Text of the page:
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About The Internet!

Internet Definition: The Internet, or simply the Net, is the publicly accessible worldwide system of interconnected computer networks that transmit data by packet switching using a standardised Internet Protocol (IP) and many other protocols. It is made up of thousands of smaller commercial, academic, domestic and government networks. It carries various information and services, such as electronic mail, online chat and the interlinked web pages and other documents of the World Wide Web.

The Basics

A Website: One or more files (pages) stored on a computer (a "server") that can be accessed via the Internet. Every website has a "home page", which is generally designed as the file visitors first see when coming to the site and which gives an idea of the site's contents. All files on a website usually contain textual or graphical "links" that can be clicked using an input device such as a mouse to move to other files, either within the site or on another one.

E-mail: The most popular application on the Internet, email allows you send and receive text, HTML, images and other data files. Email is known as the "killer-app" because it is the most popular online activity and a vital tool for electronic commerce.

FTP: File Transfer Protocol (FTP), a standard Internet protocol, is the simplest way to exchange files between computers on the Internet. FTP is commonly used to transfer Web page files from their creator to the computer that acts as their server for everyone on the Internet. It's also commonly used to download programs and other files to your computer from other servers.

Online Chat: Online chat is a generic term for what are now mostly known as instant messaging applications - computer programs that enable two-way typing to connect users to each other.

E-Commerce: Electronic commerce - the conducting of business communication and transactions over networks and through computers. Specifically, ecommerce is the buying and selling of goods and services, and the transfer of funds, through digital communications.

Internet Connectivity

Definition: The status regarding whether two computer systems are communicating with each other over either a local network or over the Internet. When computers are communicating with each other, there is said to be "connectivity" between them.

Dial up: 'Dialup Access' or a 'Dialup Account' is when a modem is used to gain access to the Internet via a network. A dial-up connection to the 'Net is almost as slow as it gets. Dial up access can be either analogue or ISDN.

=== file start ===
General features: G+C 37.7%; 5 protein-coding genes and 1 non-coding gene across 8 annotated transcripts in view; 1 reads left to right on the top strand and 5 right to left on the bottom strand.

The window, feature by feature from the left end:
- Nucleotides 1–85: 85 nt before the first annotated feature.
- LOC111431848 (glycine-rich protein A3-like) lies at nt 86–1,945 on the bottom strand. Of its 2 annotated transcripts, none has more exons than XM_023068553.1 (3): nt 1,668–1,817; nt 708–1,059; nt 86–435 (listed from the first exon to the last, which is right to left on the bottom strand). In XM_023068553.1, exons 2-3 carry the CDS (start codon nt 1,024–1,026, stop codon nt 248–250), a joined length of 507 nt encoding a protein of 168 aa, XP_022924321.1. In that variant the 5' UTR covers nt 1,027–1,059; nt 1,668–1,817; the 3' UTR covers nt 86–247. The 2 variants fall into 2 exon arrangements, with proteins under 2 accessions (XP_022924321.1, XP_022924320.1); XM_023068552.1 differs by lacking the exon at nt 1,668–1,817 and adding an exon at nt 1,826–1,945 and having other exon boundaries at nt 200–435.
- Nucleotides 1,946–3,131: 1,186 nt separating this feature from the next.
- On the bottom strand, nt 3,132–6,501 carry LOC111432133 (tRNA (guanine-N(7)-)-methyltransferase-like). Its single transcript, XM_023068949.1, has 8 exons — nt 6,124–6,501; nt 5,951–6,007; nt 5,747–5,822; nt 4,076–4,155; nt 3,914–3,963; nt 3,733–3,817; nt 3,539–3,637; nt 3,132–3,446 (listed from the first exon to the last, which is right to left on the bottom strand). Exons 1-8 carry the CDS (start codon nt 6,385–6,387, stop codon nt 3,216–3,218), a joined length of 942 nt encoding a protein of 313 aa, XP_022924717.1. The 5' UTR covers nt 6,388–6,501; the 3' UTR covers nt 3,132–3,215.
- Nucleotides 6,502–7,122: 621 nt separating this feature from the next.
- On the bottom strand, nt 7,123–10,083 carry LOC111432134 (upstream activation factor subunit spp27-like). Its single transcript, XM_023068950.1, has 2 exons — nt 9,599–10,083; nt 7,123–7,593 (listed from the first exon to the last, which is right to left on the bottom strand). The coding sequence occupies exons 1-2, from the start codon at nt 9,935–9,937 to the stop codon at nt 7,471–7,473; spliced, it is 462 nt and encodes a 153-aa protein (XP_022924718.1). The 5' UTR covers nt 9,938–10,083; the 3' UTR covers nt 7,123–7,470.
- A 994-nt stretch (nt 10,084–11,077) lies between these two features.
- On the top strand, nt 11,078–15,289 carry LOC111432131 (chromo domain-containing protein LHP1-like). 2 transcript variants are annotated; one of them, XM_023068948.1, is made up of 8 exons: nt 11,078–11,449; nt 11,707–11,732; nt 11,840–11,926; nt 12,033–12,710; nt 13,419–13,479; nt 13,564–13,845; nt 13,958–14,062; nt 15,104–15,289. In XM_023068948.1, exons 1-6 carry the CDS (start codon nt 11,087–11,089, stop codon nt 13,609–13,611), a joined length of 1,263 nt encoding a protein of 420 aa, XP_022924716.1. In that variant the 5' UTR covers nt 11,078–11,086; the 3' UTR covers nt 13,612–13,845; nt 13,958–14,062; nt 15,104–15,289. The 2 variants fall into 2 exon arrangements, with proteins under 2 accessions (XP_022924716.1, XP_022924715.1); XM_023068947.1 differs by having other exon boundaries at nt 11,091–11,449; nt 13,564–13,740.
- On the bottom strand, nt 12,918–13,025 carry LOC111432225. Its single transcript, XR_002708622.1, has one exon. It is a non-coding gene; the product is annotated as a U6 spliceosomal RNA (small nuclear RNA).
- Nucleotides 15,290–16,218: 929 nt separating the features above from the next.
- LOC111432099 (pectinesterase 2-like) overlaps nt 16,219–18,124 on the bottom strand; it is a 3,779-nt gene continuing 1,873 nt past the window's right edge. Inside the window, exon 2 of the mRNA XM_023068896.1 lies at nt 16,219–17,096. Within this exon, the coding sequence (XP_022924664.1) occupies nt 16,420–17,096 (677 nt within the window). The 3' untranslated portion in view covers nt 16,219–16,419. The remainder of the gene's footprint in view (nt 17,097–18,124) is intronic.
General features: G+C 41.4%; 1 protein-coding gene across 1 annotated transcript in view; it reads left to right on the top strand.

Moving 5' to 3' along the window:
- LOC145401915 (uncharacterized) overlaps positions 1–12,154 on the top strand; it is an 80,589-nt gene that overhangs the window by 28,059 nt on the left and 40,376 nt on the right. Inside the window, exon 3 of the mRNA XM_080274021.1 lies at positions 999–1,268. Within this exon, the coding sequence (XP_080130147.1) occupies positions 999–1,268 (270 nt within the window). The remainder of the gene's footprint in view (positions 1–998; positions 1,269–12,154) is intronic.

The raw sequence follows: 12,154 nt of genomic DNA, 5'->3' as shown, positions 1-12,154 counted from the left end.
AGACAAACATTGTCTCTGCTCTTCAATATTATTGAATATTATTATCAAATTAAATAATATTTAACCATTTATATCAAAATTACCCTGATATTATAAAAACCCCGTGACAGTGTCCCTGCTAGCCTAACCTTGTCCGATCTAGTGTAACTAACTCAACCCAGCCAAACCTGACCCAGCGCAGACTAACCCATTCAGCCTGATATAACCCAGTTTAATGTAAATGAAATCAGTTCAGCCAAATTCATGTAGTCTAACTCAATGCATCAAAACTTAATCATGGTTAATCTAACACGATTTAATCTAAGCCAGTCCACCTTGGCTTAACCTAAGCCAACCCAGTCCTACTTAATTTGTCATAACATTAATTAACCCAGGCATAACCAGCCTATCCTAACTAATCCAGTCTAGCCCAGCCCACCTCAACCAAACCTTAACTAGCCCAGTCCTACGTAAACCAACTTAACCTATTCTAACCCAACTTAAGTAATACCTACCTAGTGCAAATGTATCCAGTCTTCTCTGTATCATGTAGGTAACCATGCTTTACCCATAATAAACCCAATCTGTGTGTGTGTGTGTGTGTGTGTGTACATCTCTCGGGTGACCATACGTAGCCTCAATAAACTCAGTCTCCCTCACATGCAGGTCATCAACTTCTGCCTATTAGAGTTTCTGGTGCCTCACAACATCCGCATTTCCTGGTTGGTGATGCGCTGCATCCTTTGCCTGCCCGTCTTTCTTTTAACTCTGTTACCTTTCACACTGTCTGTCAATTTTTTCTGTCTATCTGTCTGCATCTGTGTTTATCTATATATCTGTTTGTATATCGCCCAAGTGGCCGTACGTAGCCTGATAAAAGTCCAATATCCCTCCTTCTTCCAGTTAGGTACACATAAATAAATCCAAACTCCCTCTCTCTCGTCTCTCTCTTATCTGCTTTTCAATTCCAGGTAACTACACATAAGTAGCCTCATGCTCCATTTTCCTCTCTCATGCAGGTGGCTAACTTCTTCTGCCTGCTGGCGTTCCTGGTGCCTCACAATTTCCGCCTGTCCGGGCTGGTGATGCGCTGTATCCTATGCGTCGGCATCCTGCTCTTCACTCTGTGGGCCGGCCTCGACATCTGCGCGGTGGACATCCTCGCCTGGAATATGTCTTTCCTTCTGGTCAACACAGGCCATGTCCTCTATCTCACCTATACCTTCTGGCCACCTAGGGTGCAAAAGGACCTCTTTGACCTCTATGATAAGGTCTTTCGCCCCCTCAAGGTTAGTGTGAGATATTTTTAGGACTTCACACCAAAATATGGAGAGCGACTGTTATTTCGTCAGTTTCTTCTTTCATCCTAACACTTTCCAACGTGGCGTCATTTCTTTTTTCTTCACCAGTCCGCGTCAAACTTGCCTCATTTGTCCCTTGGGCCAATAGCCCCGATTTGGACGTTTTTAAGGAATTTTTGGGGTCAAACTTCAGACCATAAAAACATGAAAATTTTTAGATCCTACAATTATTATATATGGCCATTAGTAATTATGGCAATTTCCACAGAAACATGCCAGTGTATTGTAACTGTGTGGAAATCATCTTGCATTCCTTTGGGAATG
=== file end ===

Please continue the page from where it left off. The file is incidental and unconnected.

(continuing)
Analogue Dial up: An Internet connection over standard phone lines, using a modem, with a maximum speed of 56k.

ISDN Dial up: Integrated Services Digital Network (ISDN) is a type of circuit switched telephone network system, designed to allow digital (as opposed to analog) transmission of voice and data over ordinary telephone copper wires, resulting in better quality and higher speeds, than available with analog systems. ISDN supports data transfer rates of 64 or 128Kbps through an ISDN modem.

Broadband: Broadband comes from the words "broad bandwidth" and is used to describe a high-capacity, two-way link between an end user and access network suppliers capable of supporting full-motion, interactive video applications.

ADSL: ADSL (Asymmetric Digital Subscriber Line) is a technology for transmitting digital information at high bandwidths on existing phone lines. Unlike regular dialup phone service, ADSL provides a continuously-available connection. ADSL is asymmetric in that it uses most of the channel to transmit downstream to the user and only a small part to receive information from the user. ADSL simultaneously accommodates analog (voice) information on the same line. ADSL is generally offered at downstream data rates from 512 Kbps to about 6 Mbps.

Wireless Internet: A broadband internet connection using radio waves between a Wisp (Wireless Internet Service Provider) and a client network.

Website Hosting

The World Wide Web is a massive collection of web sites, all hosted on computers (called web servers) all over the world. Because of the web's uniquely global nature, a web site should be accessible 24 hours a day, seven days a week. Rather than pay to have a 24/7 dedicated Internet connection to an in-house web server, many people opt to host their sites with a web hosting provider. Web hosting clients simply upload their web sites to a shared (or dedicated) web server, which the ISP maintains.


Website hosting is definitely a case of "you get what you pay for". Generally, cheap hosting companies offer little support and have a low uptime guarantee.

We would recommend hosting your site with a company that offers personal, professional support and at least a 99.9% uptime.

Our recommended website hosting company is Volt Developments. They provide both Windows 2003 and Linux hosting and also have a reseller plan if you are a website designer. You can e-mail them directly with any questions you may have.

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